For other uses, the abrasive effect is so mild as to be irrelevant. A steel press lubed with graphite ain't gonna wear out in one man's lifetime. It might wear out unlubed because of galling and roughness, but a few hundred thousand cycles with graphite would take good equipment to measure.
 

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Discussion Starter · #6 ·
I'm certain you are right but it sure puts the dull on a pretty bullet and scratches up the brass. Under a powerful microscope that is :) Forgive me Riflemen but I am forever trying to find the thing not obvious. Especially with reloading goodies. Life is good, BestLever.
 

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Best, you made a good point and had a worthwhile concern. Just happened that the point came up before so long ago that only a few of us old farts remember it. There ain't much about guns that has not been around the block a few times.
 

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Discussion Starter · #8 ·
ok, sometimes I hit and sometimes I miss but either way I love this gun and handloading hobbie and when I learn something myself I just pass it on. If it's worth something that's great :lol: but I would feel pretty dumb if folks didn't comment one way or the other. Thanks, and Life is good, BestLever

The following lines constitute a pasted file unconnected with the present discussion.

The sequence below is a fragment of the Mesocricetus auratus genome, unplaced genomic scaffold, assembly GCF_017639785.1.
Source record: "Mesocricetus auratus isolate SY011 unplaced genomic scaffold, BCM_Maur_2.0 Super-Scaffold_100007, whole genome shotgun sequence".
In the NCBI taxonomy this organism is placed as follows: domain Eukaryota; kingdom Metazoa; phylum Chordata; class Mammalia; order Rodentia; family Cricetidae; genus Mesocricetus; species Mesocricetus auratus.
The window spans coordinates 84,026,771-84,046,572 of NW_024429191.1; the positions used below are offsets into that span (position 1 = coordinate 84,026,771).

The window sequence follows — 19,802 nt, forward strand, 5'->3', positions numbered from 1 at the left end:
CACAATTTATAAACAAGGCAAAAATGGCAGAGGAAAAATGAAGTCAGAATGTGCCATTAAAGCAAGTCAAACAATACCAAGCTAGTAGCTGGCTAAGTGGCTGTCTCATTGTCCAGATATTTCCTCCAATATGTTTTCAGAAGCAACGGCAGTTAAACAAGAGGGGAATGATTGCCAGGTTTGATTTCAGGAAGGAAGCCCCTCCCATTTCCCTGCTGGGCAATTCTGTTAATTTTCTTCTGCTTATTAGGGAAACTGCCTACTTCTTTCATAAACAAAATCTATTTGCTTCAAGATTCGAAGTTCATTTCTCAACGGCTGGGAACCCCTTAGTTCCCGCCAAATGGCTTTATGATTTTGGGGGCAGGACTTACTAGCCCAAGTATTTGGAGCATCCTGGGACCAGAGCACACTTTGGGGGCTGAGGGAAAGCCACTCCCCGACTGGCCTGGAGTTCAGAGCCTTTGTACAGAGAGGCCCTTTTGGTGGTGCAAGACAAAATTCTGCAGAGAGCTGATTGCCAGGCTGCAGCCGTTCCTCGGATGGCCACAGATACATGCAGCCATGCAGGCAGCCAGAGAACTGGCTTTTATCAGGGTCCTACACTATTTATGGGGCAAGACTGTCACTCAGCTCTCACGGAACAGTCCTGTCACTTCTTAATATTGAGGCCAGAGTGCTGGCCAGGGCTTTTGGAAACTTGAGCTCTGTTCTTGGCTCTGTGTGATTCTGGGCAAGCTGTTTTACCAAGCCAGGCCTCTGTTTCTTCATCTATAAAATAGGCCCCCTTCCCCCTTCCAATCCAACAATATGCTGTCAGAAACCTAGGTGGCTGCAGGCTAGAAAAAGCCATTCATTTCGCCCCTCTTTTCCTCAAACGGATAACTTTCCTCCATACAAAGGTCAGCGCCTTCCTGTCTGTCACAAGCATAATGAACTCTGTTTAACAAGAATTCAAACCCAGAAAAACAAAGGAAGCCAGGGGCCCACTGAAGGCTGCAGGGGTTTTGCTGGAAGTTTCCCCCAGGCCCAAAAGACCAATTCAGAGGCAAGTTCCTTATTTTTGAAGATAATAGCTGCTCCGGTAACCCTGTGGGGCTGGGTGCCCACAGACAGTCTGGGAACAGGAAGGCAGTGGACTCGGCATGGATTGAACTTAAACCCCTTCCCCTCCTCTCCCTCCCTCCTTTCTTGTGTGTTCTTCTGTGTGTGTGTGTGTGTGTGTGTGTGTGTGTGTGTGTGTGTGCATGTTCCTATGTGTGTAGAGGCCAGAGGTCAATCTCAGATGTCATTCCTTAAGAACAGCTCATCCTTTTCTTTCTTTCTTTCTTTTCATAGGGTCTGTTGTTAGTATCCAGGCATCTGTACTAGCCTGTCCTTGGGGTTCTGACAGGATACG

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Well, the walls of engine cylinders intentionally have a cross-hatch pattern of scratches or grooves put in them for maximum reduction in friction. Air (or other fluids) will flow best through an intake manifold that has a bit of roughness to the surface of the internal passageways. Golf balls fly farther when they have dimples. So, maybe those tiny scratches caused by the graphite actually allow for better lubrication than you would get without the scratches.

Just something to think about.
 

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In an engine, those cross hatch honing scratches help hold lubricant (oil) and wear in the rings so that they seat, seal, and give them the contact they need to dissapate heat into the cylinder walls.
 

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Golsovia said:
In an engine, those cross hatch honing scratches help hold lubricant (oil) and wear in the rings so that they seat, seal, and give them the contact they need to dissapate heat into the cylinder walls.
Absolutely right. And a textured surface inside intake passageways also holds air molecules and "lubricates" the surface so passing air flows over the air molecules held in the crevices of the texture. So maybe some very fine scratches in the surface of a bullet will help "lubricate" or at least hold a lubricant to the surface of the the bullet as it passes through the bore and flies through the air, the same way cross hatches in cylinder bores hold oil and and textured intake passages hold air molecules.
 

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Leftoverdj said:
There ain't much about guns that has not been around the block a few times.
Yup. Seems like I'm still on the first lap sometimes :lol: